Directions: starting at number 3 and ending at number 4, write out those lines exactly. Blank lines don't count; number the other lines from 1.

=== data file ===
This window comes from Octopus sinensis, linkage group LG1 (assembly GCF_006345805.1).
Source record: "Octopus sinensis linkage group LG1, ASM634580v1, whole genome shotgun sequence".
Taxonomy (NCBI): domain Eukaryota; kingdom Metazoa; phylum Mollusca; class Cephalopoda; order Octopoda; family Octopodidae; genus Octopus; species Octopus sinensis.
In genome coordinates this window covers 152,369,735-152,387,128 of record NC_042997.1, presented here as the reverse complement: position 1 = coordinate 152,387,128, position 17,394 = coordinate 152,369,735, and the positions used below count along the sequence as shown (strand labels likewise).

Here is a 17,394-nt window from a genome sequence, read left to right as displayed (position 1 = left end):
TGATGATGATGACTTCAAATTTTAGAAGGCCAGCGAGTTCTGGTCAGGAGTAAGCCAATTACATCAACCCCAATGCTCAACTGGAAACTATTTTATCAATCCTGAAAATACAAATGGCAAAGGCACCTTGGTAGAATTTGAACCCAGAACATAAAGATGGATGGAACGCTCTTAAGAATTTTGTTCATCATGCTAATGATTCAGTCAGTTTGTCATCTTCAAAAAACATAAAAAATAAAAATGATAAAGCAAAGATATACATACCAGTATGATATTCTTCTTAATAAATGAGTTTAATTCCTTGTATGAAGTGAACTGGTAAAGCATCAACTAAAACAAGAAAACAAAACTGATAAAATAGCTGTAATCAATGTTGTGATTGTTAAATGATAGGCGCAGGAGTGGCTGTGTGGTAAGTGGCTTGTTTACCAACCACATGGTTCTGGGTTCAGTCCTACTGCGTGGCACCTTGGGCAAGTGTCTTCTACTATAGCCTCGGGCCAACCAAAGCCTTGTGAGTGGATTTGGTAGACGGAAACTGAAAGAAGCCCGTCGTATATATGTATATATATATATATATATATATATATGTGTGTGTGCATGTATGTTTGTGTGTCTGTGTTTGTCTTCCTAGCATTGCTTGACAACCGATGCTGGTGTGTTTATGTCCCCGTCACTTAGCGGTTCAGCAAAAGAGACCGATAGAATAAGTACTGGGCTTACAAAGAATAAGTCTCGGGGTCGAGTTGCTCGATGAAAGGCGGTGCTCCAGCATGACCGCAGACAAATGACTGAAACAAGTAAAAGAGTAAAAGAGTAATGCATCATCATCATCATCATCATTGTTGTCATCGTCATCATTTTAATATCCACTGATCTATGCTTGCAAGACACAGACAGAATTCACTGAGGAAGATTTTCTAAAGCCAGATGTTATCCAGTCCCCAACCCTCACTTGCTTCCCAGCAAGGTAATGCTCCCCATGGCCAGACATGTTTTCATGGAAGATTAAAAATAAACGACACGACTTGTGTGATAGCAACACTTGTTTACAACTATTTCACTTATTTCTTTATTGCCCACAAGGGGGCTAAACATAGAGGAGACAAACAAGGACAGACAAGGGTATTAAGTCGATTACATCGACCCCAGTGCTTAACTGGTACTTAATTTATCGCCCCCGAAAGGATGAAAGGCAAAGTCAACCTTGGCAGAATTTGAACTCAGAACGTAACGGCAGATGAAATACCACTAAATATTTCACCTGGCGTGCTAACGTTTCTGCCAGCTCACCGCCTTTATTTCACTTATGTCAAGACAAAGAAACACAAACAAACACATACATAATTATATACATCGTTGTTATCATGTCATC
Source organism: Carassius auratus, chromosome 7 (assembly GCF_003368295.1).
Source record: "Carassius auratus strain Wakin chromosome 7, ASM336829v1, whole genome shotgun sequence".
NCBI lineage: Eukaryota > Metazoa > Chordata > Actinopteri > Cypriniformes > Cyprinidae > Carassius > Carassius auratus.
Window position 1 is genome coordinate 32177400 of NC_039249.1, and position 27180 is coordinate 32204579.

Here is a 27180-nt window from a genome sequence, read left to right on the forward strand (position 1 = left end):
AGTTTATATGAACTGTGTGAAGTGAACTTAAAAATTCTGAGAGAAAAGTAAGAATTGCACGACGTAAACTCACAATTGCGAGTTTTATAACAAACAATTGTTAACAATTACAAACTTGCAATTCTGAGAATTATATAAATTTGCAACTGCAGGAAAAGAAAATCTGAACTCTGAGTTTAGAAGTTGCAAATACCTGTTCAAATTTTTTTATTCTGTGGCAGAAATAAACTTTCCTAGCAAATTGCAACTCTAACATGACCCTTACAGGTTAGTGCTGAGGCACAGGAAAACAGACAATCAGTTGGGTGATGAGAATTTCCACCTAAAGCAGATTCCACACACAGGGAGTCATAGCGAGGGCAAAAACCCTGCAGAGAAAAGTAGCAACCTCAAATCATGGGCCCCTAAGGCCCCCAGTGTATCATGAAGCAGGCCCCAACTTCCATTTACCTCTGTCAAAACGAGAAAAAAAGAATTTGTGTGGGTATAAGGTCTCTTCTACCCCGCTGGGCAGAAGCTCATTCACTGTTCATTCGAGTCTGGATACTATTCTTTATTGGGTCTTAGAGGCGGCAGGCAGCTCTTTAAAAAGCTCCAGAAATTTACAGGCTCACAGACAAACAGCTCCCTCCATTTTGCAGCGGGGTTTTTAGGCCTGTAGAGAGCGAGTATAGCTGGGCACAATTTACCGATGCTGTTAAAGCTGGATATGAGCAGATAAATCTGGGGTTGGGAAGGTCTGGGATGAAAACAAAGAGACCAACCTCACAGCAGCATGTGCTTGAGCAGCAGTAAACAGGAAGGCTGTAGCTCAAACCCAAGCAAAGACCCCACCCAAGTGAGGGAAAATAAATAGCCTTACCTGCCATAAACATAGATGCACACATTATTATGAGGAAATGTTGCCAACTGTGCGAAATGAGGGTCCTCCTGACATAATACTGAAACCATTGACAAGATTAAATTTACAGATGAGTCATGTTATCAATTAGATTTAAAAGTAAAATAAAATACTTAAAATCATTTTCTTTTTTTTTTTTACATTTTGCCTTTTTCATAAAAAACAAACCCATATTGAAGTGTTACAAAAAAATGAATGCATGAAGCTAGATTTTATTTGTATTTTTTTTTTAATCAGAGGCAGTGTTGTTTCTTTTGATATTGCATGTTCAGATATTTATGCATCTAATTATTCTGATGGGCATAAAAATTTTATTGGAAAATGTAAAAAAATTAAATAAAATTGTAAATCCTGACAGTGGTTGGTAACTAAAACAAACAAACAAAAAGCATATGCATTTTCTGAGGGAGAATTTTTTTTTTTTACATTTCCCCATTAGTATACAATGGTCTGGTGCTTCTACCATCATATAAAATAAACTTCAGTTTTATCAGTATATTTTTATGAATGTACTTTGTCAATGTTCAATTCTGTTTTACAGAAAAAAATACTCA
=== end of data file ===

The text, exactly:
Taxonomy (NCBI): domain Eukaryota; kingdom Metazoa; phylum Mollusca; class Cephalopoda; order Octopoda; family Octopodidae; genus Octopus; species Octopus sinensis.
In genome coordinates this window covers 152,369,735-152,387,128 of record NC_042997.1, presented here as the reverse complement: position 1 = coordinate 152,387,128, position 17,394 = coordinate 152,369,735, and the positions used below count along the sequence as shown (strand labels likewise).